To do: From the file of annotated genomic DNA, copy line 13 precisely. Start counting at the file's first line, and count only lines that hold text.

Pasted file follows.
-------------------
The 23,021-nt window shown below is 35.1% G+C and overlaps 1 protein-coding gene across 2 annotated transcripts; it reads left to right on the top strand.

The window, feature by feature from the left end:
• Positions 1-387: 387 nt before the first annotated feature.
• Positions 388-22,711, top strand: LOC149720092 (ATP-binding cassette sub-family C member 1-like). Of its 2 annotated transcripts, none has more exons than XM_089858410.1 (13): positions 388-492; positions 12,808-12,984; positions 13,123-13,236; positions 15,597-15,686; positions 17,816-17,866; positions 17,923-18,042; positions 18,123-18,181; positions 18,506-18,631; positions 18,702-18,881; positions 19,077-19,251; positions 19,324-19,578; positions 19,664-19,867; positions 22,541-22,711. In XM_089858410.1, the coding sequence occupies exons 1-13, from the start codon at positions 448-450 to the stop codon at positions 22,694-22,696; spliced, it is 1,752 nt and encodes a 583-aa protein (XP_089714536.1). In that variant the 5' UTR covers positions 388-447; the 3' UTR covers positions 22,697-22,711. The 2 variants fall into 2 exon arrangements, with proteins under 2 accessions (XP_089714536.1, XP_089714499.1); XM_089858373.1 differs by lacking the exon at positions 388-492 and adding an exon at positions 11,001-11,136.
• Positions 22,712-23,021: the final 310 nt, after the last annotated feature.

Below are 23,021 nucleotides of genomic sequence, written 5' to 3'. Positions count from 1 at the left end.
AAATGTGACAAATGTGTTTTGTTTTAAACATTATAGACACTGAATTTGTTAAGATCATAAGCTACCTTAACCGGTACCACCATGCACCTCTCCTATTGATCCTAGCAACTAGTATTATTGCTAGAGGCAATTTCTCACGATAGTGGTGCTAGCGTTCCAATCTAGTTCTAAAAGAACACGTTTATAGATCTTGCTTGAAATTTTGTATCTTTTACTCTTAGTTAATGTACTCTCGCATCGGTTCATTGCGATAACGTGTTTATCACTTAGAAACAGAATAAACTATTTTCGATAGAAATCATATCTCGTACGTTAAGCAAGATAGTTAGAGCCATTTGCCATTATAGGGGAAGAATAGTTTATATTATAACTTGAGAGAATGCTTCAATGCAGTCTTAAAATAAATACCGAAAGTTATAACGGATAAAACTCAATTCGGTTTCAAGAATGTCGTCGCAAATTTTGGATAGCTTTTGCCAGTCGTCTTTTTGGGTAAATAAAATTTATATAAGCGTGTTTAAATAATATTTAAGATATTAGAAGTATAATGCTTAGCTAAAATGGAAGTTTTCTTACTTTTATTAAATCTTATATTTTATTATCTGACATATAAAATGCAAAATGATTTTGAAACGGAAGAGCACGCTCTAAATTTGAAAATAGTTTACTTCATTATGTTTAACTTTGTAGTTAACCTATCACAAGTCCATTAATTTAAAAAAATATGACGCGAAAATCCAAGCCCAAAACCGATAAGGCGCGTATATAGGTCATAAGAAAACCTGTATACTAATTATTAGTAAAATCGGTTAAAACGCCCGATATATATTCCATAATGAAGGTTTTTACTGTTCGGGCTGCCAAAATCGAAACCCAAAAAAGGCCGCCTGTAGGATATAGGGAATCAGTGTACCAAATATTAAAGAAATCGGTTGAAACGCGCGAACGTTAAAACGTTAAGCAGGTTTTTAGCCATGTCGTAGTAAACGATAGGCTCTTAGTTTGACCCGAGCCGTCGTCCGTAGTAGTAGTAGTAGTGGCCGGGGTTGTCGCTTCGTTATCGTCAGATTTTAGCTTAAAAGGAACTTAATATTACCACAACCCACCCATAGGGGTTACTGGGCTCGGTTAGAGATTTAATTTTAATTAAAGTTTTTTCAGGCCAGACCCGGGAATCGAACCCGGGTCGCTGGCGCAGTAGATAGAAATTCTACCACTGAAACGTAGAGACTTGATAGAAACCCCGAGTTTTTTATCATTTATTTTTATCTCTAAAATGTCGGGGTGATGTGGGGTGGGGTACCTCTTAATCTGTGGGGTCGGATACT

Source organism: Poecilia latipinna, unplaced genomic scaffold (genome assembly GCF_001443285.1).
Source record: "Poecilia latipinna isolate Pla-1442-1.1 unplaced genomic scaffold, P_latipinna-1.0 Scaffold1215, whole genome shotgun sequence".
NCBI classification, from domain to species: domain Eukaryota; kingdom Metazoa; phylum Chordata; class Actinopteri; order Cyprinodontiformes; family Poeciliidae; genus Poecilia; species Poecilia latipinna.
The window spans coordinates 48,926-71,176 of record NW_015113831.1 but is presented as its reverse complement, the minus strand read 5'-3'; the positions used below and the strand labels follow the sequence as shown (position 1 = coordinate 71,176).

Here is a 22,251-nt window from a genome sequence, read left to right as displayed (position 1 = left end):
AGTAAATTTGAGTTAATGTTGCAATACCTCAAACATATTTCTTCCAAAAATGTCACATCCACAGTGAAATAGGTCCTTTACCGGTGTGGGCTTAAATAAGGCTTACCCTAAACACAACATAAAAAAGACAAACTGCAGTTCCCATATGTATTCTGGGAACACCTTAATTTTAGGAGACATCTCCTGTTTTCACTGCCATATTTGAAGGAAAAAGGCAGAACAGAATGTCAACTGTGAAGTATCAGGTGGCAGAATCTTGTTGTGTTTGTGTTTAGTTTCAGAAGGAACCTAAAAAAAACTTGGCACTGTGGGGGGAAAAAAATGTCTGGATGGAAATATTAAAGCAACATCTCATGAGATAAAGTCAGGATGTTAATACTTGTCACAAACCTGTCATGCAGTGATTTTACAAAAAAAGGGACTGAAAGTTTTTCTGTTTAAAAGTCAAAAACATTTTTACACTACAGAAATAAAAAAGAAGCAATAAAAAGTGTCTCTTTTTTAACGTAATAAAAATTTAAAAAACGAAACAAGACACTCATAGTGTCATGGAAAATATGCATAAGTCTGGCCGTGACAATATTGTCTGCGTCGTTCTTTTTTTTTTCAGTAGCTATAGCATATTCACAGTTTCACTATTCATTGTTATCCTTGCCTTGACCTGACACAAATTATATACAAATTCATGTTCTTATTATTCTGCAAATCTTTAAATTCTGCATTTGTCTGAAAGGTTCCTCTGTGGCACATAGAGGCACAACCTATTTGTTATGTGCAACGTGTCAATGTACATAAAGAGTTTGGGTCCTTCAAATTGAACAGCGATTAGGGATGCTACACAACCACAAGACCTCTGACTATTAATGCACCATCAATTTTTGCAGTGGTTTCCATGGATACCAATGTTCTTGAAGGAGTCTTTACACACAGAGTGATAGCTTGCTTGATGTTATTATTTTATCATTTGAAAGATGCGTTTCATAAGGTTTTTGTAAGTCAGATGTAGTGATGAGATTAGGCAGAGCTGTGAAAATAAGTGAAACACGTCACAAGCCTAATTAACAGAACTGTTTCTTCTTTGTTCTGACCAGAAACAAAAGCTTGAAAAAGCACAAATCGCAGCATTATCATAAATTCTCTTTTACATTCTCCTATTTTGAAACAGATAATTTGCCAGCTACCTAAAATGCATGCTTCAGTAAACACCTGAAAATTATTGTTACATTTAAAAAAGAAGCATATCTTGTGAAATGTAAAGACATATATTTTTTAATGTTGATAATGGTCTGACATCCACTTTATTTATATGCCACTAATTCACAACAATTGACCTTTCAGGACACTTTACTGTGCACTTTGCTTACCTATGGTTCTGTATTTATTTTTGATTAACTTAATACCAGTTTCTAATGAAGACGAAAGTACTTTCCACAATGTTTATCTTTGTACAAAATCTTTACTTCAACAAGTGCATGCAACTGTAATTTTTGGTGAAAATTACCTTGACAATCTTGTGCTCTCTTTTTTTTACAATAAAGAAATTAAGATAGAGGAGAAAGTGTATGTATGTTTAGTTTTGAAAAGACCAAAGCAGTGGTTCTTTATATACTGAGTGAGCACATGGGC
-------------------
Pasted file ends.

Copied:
AGTAAATTTGAGTTAATGTTGCAATACCTCAAACATATTTCTTCCAAAAATGTCACATCCACAGTGAAATAGGTCCTTTACCGGTGTGGGCTTAAATAAGGCTTACCCTAAACACAACATAAAAAAGACAAACTGCAGTTCCCATATGTATTCTGGGAACACCTTAATTTTAGGAGACATCTCCTGTTTTCACTGCCATATTTGAAGGAAAAAGGCAGAACAGAATGTCAACTGTGAAGTATCAGGTGGCAGAATCTTGTTGTGTTTGTGTTTAGTTTCAGAAGGAACCTAAAAAAAACTTGGCACTGTGGGGGGAAAAAAATGTCTGGATGGAAATATTAAAGCAACATCTCATGAGATAAAGTCAGGATGTTAATACTTGTCACAAACCTGTCATGCAGTGATTTTACAAAAAAAGGGACTGAAAGTTTTTCTGTTTAAAAGTCAAAAACATTTTTACACTACAGAAATAAAAAAGAAGCAATAAAAAGTGTCTCTTTTTTAACGTAATAAAAATTTAAAAAACGAAACAAGACACTCATAGTGTCATGGAAAATATGCATAAGTCTGGCCGTGACAATATTGTCTGCGTCGTTCTTTTTTTTTTCAGTAGCTATAGCATATTCACAGTTTCACTATTCATTGTTATCCTTGCCTTGACCTGACACAAATTATATACAAATTCATGTTCTTATTATTCTGCAAATCTTTAAATTCTGCATTTGTCTGAAAGGTTCCTCTGTGGCACATAGAGGCACAACCTATTTGTTATGTGCAACGTGTCAATGTACATAAAGAGTTTGGGTCCTTCAAATTGAACAGCGATTAGGGATGCTACACAACCACAAGACCTCTGACTATTAATGCACCATCAATTTTTGCAGTGGTTTCCATGGATACCAATGTTCTTGAAGGAGTCTTTACACACAGAGTGATAGCTTGCTTGATGTTATTATTTTATCATTTGAAAGATGCGTTTCATAAGGTTTTTGTAAGTCAGATGTAGTGATGAGATTAGGCAGAGCTGTGAAAATAAGTGAAACACGTCACAAGCCTAATTAACAGAACTGTTTCTTCTTTGTTCTGACCAGAAACAAAAGCTTGAAAAAGCACAAATCGCAGCATTATCATAAATTCTCTTTTACATTCTCCTATTTTGAAACAGATAATTTGCCAGCTACCTAAAATGCATGCTTCAGTAAACACCTGAAAATTATTGTTACATTTAAAAAAGAAGCATATCTTGTGAAATGTAAAGACATATATTTTTTAATGTTGATAATGGTCTGACATCCACTTTATTTATATGCCACTAATTCACAACAATTGACCTTTCAGGACACTTTACTGTGCACTTTGCTTACCTATGGTTCTGTATTTATTTTTGATTAACTTAATACCAGTTTCTAATGAAGACGAAAGTACTTTCCACAATGTTTATCTTTGTACAAAATCTTTACTTCAACAAGTGCATGCAACTGTAATTTTTGGTGAAAATTACCTTGACAATCTTGTGCTCTCTTTTTTTTACAATAAAGAAATTAAGATAGAGGAGAAAGTGTATGTATGTTTAGTTTTGAAAAGACCAAAGCAGTGGTTCTTTATATACTGAGTGAGCACATGGGC